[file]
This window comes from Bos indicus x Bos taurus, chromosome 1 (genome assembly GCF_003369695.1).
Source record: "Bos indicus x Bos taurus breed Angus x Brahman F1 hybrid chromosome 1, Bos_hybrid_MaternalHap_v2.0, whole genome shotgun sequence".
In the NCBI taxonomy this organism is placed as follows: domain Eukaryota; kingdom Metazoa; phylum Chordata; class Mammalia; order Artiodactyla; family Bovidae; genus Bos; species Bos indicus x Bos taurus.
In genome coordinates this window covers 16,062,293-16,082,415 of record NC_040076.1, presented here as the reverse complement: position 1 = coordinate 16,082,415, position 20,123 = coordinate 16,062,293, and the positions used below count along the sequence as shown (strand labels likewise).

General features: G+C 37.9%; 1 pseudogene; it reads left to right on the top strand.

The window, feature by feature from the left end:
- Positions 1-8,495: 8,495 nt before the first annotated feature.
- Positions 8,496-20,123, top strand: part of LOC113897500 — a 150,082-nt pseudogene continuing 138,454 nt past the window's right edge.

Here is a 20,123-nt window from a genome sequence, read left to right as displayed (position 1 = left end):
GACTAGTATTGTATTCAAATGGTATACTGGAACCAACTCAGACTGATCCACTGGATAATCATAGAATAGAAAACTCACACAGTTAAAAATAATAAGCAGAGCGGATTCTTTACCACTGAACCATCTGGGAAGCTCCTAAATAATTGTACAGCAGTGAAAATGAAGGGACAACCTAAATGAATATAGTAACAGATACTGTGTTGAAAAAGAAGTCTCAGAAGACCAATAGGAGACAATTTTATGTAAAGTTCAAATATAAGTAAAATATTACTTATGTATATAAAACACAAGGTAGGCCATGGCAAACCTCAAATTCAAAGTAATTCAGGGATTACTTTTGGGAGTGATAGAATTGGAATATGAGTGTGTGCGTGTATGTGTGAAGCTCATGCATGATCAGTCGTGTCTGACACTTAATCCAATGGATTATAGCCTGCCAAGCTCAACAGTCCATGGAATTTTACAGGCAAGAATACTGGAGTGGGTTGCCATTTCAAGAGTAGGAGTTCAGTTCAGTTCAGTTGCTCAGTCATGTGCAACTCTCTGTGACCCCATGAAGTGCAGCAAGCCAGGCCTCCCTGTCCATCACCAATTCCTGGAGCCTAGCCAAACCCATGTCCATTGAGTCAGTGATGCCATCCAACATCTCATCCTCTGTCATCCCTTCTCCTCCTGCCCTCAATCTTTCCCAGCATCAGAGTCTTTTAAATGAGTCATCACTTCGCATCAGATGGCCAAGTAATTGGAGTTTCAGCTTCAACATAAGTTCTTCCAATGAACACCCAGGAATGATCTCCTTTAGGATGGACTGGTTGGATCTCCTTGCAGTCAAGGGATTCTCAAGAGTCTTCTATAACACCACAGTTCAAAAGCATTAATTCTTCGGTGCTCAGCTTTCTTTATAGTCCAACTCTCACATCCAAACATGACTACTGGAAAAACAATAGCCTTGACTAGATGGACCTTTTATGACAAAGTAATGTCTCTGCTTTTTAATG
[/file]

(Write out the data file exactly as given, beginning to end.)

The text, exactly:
This window comes from Bos indicus x Bos taurus, chromosome 1 (genome assembly GCF_003369695.1).
Source record: "Bos indicus x Bos taurus breed Angus x Brahman F1 hybrid chromosome 1, Bos_hybrid_MaternalHap_v2.0, whole genome shotgun sequence".
In the NCBI taxonomy this organism is placed as follows: domain Eukaryota; kingdom Metazoa; phylum Chordata; class Mammalia; order Artiodactyla; family Bovidae; genus Bos; species Bos indicus x Bos taurus.
In genome coordinates this window covers 16,062,293-16,082,415 of record NC_040076.1, presented here as the reverse complement: position 1 = coordinate 16,082,415, position 20,123 = coordinate 16,062,293, and the positions used below count along the sequence as shown (strand labels likewise).

General features: G+C 37.9%; 1 pseudogene; it reads left to right on the top strand.

The window, feature by feature from the left end:
- Positions 1-8,495: 8,495 nt before the first annotated feature.
- Positions 8,496-20,123, top strand: part of LOC113897500 — a 150,082-nt pseudogene continuing 138,454 nt past the window's right edge.

Here is a 20,123-nt window from a genome sequence, read left to right as displayed (position 1 = left end):
GACTAGTATTGTATTCAAATGGTATACTGGAACCAACTCAGACTGATCCACTGGATAATCATAGAATAGAAAACTCACACAGTTAAAAATAATAAGCAGAGCGGATTCTTTACCACTGAACCATCTGGGAAGCTCCTAAATAATTGTACAGCAGTGAAAATGAAGGGACAACCTAAATGAATATAGTAACAGATACTGTGTTGAAAAAGAAGTCTCAGAAGACCAATAGGAGACAATTTTATGTAAAGTTCAAATATAAGTAAAATATTACTTATGTATATAAAACACAAGGTAGGCCATGGCAAACCTCAAATTCAAAGTAATTCAGGGATTACTTTTGGGAGTGATAGAATTGGAATATGAGTGTGTGCGTGTATGTGTGAAGCTCATGCATGATCAGTCGTGTCTGACACTTAATCCAATGGATTATAGCCTGCCAAGCTCAACAGTCCATGGAATTTTACAGGCAAGAATACTGGAGTGGGTTGCCATTTCAAGAGTAGGAGTTCAGTTCAGTTCAGTTGCTCAGTCATGTGCAACTCTCTGTGACCCCATGAAGTGCAGCAAGCCAGGCCTCCCTGTCCATCACCAATTCCTGGAGCCTAGCCAAACCCATGTCCATTGAGTCAGTGATGCCATCCAACATCTCATCCTCTGTCATCCCTTCTCCTCCTGCCCTCAATCTTTCCCAGCATCAGAGTCTTTTAAATGAGTCATCACTTCGCATCAGATGGCCAAGTAATTGGAGTTTCAGCTTCAACATAAGTTCTTCCAATGAACACCCAGGAATGATCTCCTTTAGGATGGACTGGTTGGATCTCCTTGCAGTCAAGGGATTCTCAAGAGTCTTCTATAACACCACAGTTCAAAAGCATTAATTCTTCGGTGCTCAGCTTTCTTTATAGTCCAACTCTCACATCCAAACATGACTACTGGAAAAACAATAGCCTTGACTAGATGGACCTTTTATGACAAAGTAATGTCTCTGCTTTTTAATG